When a financial institution pulls your credit score, a record known as an “inquiry” is added to your credit report. Most inquiries stay on your report for 24 months. Certain inquiries, known as “hard” inquiries, have the potential to damage your credit score for 12 months.

 

Your credit score determines many factors in your life and the more that you understand it, the more fruitful your endeavors will be!

Inquire for free credit review & consultation.

Contact:  1-800-994-3070

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Fact or Fiction? A Look At Hard Inquiries

What's the Difference Between a “Hard” and a “Soft” Credit Inquiry?

Whether you are applying for a new credit card or a home loan, hard inquiries are constantly present when attempting to build credit. Although hard inquires are one of the most common items found on a credit report, there is still much mystery surrounding their effect on a credit score. In todays “Fact or Fiction” we will be taking a deep dive into hard inquiries to shed light on some of the most common misconceptions and answer some of your most asked questions!

 

What Is A Hard Inquiry?

It is a common misconception that in any instance that there is a request to pull your credit, a hard inquiry will be listed on your report. A hard inquiry will only occur when you inquire for financing with a lender directly. This does not apply when you are inquiring for pre approval or pulling your credit for informational purposes and is considered a soft inquiry. Unlike hard inquiries, a soft inquiry will not appear on your report and does not impact your credit score.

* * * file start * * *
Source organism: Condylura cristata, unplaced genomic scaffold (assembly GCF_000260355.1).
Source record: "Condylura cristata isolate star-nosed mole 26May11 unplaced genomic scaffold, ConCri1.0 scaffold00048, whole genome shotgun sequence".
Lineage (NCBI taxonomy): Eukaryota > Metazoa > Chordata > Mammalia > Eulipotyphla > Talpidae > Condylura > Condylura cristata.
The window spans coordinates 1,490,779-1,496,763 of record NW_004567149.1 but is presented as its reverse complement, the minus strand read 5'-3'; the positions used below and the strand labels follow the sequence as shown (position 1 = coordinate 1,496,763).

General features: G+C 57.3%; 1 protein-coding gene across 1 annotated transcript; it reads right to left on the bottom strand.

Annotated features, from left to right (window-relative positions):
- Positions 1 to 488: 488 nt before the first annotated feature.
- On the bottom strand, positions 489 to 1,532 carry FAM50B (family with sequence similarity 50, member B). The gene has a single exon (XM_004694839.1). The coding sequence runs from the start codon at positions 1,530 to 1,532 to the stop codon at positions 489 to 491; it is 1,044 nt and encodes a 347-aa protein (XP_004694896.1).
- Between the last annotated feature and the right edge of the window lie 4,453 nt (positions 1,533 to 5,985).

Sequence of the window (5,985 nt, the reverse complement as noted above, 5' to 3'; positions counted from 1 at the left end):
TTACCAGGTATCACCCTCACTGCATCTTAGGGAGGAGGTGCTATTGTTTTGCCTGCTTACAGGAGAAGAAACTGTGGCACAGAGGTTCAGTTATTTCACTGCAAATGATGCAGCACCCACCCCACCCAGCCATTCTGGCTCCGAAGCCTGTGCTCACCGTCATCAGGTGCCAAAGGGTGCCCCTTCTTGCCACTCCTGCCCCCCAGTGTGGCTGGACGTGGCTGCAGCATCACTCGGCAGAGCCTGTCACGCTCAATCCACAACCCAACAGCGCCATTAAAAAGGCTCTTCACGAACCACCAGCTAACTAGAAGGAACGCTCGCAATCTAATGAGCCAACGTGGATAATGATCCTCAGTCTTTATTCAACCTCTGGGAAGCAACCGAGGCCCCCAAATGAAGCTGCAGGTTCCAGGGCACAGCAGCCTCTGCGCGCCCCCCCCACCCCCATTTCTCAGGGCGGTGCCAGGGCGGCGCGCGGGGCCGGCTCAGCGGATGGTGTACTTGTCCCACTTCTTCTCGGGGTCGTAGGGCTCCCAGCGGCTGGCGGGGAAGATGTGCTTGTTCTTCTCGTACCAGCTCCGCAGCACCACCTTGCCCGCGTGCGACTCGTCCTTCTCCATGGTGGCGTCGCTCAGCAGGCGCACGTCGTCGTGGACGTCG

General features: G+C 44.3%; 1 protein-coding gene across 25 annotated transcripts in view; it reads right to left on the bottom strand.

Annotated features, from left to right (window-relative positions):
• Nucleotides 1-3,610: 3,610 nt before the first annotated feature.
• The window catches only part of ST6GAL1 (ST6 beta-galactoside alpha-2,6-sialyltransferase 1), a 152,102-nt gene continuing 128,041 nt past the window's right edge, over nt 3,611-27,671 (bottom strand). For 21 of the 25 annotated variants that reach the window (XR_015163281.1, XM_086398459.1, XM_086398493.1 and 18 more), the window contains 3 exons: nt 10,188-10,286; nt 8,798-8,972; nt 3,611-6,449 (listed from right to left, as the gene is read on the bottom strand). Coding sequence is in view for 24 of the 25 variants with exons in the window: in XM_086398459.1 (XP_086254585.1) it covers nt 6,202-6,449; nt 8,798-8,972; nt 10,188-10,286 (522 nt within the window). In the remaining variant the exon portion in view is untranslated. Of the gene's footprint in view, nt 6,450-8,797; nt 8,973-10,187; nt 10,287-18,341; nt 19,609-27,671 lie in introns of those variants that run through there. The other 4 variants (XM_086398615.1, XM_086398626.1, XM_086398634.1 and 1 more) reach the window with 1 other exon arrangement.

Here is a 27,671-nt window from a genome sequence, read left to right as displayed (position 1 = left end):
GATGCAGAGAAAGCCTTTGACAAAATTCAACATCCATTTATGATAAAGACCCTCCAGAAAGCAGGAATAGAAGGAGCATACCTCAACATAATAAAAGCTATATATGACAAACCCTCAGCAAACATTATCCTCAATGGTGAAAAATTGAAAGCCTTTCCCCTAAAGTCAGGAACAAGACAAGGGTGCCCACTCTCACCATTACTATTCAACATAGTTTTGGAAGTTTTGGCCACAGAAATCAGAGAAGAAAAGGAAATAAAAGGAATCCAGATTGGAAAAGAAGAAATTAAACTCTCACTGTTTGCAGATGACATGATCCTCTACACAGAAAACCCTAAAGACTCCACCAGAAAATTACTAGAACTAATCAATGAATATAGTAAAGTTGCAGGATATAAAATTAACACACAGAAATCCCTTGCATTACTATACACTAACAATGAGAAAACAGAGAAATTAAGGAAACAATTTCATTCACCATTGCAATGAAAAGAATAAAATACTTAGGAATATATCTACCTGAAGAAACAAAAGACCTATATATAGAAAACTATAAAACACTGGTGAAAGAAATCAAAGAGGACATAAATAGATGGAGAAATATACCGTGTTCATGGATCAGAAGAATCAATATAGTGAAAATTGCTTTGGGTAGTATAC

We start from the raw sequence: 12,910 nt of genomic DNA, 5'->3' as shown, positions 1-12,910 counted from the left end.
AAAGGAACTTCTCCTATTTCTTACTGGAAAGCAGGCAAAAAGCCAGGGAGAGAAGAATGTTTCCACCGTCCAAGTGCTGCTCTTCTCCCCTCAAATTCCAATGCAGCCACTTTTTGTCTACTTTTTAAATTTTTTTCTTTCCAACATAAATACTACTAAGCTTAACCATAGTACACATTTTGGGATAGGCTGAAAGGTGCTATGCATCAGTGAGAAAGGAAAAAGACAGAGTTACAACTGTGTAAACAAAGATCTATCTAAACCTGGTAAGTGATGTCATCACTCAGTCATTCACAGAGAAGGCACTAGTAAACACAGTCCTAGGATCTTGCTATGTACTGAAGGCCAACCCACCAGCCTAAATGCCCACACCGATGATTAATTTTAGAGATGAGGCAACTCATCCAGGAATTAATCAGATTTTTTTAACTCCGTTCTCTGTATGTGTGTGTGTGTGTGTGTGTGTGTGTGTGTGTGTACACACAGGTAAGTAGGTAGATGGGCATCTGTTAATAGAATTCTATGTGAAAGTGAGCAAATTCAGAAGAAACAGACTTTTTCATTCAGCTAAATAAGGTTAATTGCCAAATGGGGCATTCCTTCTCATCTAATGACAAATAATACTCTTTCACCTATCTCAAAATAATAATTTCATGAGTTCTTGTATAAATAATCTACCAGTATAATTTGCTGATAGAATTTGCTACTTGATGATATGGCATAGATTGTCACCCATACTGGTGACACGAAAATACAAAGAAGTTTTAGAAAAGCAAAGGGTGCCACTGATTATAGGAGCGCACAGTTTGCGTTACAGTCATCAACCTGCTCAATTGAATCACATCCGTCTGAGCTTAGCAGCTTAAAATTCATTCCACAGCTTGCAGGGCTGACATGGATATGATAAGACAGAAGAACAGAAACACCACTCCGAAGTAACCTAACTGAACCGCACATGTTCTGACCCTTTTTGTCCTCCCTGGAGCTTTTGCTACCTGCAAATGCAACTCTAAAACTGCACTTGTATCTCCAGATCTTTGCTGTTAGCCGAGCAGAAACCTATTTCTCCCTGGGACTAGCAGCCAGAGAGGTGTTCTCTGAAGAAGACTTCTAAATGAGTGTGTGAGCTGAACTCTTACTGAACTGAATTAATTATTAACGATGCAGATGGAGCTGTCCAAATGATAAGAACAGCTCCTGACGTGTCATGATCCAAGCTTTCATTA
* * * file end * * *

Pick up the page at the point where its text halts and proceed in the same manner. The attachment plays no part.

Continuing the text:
-Soft Inquiries-

Soft inquiries are a little different from hard inquiries; while they do show up on your credit report, they are strictly for your personal reference and have no impact on your credit score. Soft inquiries are not visible to lenders as they are strictly made for informational and pre approval purposes and are only seen by the consumer. Soft inquiries will fall off of your report in anywhere from 12-24 months depending on their type!

How Long Do Hard Inquiries Stay On A Report?

Hard inquiries differ from other items on your report when it comes down to their expiration date. A hard inquiry will usually stay on your report for about 2 years but only affects your score for about 12 months! Hard inquiries are meant to serve as a timeline of when and how often you have applied for credit and can mean different things to different lenders. Multiple hard inquiries can portray a sense desperation to a lender as it shows that you have attempted to apply and were denied by multiple lenders. In some cases, like when inquiring for a home loan, there is a short window where multiple inquiries will count as a one!

 

How Much Do Hard Inquiries Hurt My Score?

There are many misconceptions about just how much a hard inquiry is “worth” when it comes down to affecting your score. It isn’t a case of “One hard inquiry amounts to 5 points and if I have 10 hard inquiries, that means I’ll drop 50 points”. Hard inquiries do not necessarily have a dedicated point value and their potency really falls to how healthy your credit score is prior. Someone with a long positive payment history and multiple open accounts with low credit utilization will not be as heavily affected by hard inquiries as someone who is new to building credit.

Can I Dispute Hard Inquiries?

Unlike other items on your report that can be disputed due to infractions in their listed information, legitimate hard inquiries are difficult to remove. If a hard inquiry  is pulled from your report without your knowledge, you do have the right to request its removal. This also applies in the instance of identity theft as the application is not legitimate to your inquiry.

Do you have hard inquiries on your report that were made without your knowledge? Do you have questions about your credit report or credit questions in general? f you would like to speak with one of our attorneys or credit advisors and complete a free consultation please give Credit Law Center a call at 1-800-994-3070 we would be happy to help.

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       -Disputing Inquiries Made By Car Dealerships-

How to Find the Best Car Dealerships in Los Angeles - Silverback Automotive